You are entering the last quarter of the calendar year and your annual fund campaign is just revving up. Reviewing your tactical plan, you prepare to send a direct mail piece to every current and past donor since 1915, along with some other prospects who might respond to a “now’s the time” mailer. Warning! If you haven’t put those wheels into motion yet, RSC says, “Get it going or prepare to wait.”  Those mailboxes are about to fill up with red, white and blue solicitations and there won’t be much room left in your patrons’ mailboxes.

There's a tree in my mailbox!

The Double-Edged Sword of an Annual Fund

The term “Annual Fund” can be a double-edged sword. 

Arts organizations are perpetually in fundraising mode and Annual Funds are the primary vehicle to secure donations.  By comparison, membership campaigns are similar, but Annual Funds are, well, more edgy.  But because Annual Funds run for a full year we’re often lulled into putting off that work by the illusion that we have all year to do it.  Other urgent issues arise. One day goes by.  Then another…and that side of the sword can cut deeply into your performance.

Rolling Up Your Sleeves and Tilling the Garden

Several years ago I had a particularly memorable conversation with a long-time volunteer of a regional symphony. Now, I can’t remember the circumstances of the conversation or how we got on the subject, but I remember her sweet, unassuming stature, passion and earnest when she reminded me that, “Back in the day we didn’t have paid staff to do everything. When something needed to be done, we just rolled up our sleeves and did it.” Pretty cliché statement, right? But there was something meaningful behind those words – and I was recently reminded just exactly what it was.

Client Spotlight: The Detroit Symphony Orchestra and RSC Partner to Achieve Stellar Annual Fund Success.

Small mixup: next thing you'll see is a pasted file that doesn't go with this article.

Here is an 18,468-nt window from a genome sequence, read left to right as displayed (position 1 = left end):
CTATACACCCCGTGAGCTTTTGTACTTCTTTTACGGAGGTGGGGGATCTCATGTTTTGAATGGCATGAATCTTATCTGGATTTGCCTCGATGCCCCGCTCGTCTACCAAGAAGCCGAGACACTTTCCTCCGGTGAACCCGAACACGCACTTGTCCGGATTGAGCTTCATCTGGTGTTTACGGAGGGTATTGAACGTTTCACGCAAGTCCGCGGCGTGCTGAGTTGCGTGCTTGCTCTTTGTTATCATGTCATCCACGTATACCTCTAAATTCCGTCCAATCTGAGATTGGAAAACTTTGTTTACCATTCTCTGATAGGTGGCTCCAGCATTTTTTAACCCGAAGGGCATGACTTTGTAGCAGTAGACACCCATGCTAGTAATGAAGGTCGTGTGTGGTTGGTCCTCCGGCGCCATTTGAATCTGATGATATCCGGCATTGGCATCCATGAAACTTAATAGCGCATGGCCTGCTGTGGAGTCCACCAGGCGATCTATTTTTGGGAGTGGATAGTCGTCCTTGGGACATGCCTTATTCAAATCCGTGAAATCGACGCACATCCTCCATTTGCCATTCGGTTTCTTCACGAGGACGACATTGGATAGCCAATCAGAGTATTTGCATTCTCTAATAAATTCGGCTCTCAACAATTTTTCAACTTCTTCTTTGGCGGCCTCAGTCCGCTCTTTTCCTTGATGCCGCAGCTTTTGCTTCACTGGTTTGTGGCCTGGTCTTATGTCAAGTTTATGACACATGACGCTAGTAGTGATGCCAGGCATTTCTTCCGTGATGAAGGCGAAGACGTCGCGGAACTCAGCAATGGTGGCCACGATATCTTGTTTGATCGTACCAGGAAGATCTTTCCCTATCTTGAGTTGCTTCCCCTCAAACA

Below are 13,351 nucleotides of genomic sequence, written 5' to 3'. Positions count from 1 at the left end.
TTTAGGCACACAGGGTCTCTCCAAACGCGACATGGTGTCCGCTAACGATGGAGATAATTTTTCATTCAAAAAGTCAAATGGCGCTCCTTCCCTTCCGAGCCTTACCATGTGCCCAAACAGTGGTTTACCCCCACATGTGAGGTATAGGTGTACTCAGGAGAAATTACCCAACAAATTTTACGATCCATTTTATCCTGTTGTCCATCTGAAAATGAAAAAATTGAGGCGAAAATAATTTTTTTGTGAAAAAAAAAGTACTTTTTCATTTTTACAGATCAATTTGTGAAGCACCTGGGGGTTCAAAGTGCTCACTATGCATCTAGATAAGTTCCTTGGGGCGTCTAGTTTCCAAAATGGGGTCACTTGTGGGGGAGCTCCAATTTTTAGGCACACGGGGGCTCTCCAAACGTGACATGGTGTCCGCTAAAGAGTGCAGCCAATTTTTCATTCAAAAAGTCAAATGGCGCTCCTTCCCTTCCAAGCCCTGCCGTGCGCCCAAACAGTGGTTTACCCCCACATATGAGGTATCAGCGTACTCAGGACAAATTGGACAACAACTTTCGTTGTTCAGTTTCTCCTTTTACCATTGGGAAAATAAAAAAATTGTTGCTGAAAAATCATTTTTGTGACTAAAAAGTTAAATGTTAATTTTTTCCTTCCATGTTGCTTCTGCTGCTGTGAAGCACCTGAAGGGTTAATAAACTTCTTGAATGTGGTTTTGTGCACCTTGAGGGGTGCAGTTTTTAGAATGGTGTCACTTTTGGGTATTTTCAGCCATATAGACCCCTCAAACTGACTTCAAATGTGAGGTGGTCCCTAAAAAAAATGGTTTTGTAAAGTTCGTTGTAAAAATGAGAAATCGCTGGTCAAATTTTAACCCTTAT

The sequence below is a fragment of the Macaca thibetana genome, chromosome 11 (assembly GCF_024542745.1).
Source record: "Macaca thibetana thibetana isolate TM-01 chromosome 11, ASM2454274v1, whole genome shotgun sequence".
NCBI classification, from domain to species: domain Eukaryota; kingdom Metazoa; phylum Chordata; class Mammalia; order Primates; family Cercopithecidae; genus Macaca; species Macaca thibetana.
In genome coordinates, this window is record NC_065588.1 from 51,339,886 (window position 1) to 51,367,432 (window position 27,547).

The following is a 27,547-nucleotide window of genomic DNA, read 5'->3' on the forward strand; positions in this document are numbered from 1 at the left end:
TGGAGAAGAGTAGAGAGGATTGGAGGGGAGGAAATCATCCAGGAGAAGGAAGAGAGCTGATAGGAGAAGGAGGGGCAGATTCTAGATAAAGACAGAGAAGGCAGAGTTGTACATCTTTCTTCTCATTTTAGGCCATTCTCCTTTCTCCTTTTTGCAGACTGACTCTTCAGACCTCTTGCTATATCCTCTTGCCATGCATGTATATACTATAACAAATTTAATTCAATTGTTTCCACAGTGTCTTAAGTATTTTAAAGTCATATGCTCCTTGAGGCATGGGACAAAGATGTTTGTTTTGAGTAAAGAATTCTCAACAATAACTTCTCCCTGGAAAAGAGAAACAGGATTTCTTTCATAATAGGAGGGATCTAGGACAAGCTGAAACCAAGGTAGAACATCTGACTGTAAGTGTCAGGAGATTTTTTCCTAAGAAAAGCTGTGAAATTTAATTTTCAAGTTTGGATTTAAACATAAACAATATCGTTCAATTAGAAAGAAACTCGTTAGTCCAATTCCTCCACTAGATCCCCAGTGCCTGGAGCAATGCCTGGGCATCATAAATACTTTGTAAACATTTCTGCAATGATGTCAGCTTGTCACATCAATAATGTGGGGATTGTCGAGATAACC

After coming out of well-publicized financial and labor difficulties in 2011, the Detroit Symphony Orchestra's (DSO) Annual Fund is now on pace to grow at a rate not seen in over a decade.  

In mid-2010 the DSO engaged Robert Swaney Consulting (RSC) to create and implement the strategies and tactics needed to significantly grow the individual giving base.  Despite the extreme challenges facing the organization at the time, DSO and RSC staff worked together to produce a 32% increase in dollars and an 18% increase in the number of donors over the previous year.  Together, we not only reversed a decade-long negative trend in less than one year, but we also greatly surpassed the budgeted goal for the fiscal year.

The Fat Lady Sings at Opera Boston...

...well somebody had to say it.

If you haven't heard the news, Opera Boston will cease operations on January 1, 2012.  They cited "lackluster fundraising in a tough economic climate" as the primary factor that lead to a $500,000 "insurmountable" budget deficit.

I'll admit, I don't know much about Opera Boston's organization or the circumstances that led to the decision to close their doors, but I do know that many arts organizations -- even some around the Opera's $3M annual budget mark -- would dance a jig if their deficit totaled only $500k!  It just doesn't strike me as an insurmountable number....but who knows?